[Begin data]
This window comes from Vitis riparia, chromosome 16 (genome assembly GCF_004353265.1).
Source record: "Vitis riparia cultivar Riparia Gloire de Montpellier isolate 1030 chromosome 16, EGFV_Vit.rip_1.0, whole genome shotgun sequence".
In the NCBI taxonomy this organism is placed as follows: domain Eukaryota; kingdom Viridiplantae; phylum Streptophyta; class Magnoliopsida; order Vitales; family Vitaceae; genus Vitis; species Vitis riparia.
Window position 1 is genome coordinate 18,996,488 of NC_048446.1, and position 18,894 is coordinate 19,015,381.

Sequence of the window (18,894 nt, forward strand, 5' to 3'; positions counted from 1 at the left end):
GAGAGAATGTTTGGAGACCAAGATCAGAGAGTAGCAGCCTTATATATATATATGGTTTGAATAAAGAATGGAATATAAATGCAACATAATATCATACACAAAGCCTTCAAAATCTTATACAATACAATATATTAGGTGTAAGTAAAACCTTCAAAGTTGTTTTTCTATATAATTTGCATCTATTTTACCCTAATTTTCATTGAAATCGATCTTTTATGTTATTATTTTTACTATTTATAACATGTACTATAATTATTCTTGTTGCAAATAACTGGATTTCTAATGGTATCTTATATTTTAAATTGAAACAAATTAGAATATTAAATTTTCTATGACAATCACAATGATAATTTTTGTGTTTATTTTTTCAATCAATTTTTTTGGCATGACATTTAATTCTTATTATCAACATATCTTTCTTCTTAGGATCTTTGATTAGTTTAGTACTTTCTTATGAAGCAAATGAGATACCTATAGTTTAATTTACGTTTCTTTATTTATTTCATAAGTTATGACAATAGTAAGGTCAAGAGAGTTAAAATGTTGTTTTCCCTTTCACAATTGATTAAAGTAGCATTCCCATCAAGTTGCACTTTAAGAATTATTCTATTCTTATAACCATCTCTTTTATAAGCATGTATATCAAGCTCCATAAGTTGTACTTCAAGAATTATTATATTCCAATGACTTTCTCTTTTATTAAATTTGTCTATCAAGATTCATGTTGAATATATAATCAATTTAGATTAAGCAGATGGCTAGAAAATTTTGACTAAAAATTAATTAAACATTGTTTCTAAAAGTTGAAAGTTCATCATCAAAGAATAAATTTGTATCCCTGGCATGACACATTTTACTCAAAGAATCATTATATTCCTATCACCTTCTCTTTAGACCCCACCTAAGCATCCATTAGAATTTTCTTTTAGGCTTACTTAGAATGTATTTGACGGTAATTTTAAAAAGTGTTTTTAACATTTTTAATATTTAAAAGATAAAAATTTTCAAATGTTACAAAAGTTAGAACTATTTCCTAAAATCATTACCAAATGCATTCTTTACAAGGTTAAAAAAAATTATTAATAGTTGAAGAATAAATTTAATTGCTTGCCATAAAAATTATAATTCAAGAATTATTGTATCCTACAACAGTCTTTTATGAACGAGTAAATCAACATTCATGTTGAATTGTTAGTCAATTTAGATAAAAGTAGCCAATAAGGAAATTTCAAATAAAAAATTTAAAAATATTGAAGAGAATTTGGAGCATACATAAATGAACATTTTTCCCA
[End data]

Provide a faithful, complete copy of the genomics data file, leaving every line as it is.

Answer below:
This window comes from Vitis riparia, chromosome 16 (genome assembly GCF_004353265.1).
Source record: "Vitis riparia cultivar Riparia Gloire de Montpellier isolate 1030 chromosome 16, EGFV_Vit.rip_1.0, whole genome shotgun sequence".
In the NCBI taxonomy this organism is placed as follows: domain Eukaryota; kingdom Viridiplantae; phylum Streptophyta; class Magnoliopsida; order Vitales; family Vitaceae; genus Vitis; species Vitis riparia.
Window position 1 is genome coordinate 18,996,488 of NC_048446.1, and position 18,894 is coordinate 19,015,381.

Sequence of the window (18,894 nt, forward strand, 5' to 3'; positions counted from 1 at the left end):
GAGAGAATGTTTGGAGACCAAGATCAGAGAGTAGCAGCCTTATATATATATATGGTTTGAATAAAGAATGGAATATAAATGCAACATAATATCATACACAAAGCCTTCAAAATCTTATACAATACAATATATTAGGTGTAAGTAAAACCTTCAAAGTTGTTTTTCTATATAATTTGCATCTATTTTACCCTAATTTTCATTGAAATCGATCTTTTATGTTATTATTTTTACTATTTATAACATGTACTATAATTATTCTTGTTGCAAATAACTGGATTTCTAATGGTATCTTATATTTTAAATTGAAACAAATTAGAATATTAAATTTTCTATGACAATCACAATGATAATTTTTGTGTTTATTTTTTCAATCAATTTTTTTGGCATGACATTTAATTCTTATTATCAACATATCTTTCTTCTTAGGATCTTTGATTAGTTTAGTACTTTCTTATGAAGCAAATGAGATACCTATAGTTTAATTTACGTTTCTTTATTTATTTCATAAGTTATGACAATAGTAAGGTCAAGAGAGTTAAAATGTTGTTTTCCCTTTCACAATTGATTAAAGTAGCATTCCCATCAAGTTGCACTTTAAGAATTATTCTATTCTTATAACCATCTCTTTTATAAGCATGTATATCAAGCTCCATAAGTTGTACTTCAAGAATTATTATATTCCAATGACTTTCTCTTTTATTAAATTTGTCTATCAAGATTCATGTTGAATATATAATCAATTTAGATTAAGCAGATGGCTAGAAAATTTTGACTAAAAATTAATTAAACATTGTTTCTAAAAGTTGAAAGTTCATCATCAAAGAATAAATTTGTATCCCTGGCATGACACATTTTACTCAAAGAATCATTATATTCCTATCACCTTCTCTTTAGACCCCACCTAAGCATCCATTAGAATTTTCTTTTAGGCTTACTTAGAATGTATTTGACGGTAATTTTAAAAAGTGTTTTTAACATTTTTAATATTTAAAAGATAAAAATTTTCAAATGTTACAAAAGTTAGAACTATTTCCTAAAATCATTACCAAATGCATTCTTTACAAGGTTAAAAAAAATTATTAATAGTTGAAGAATAAATTTAATTGCTTGCCATAAAAATTATAATTCAAGAATTATTGTATCCTACAACAGTCTTTTATGAACGAGTAAATCAACATTCATGTTGAATTGTTAGTCAATTTAGATAAAAGTAGCCAATAAGGAAATTTCAAATAAAAAATTTAAAAATATTGAAGAGAATTTGGAGCATACATAAATGAACATTTTTCCCA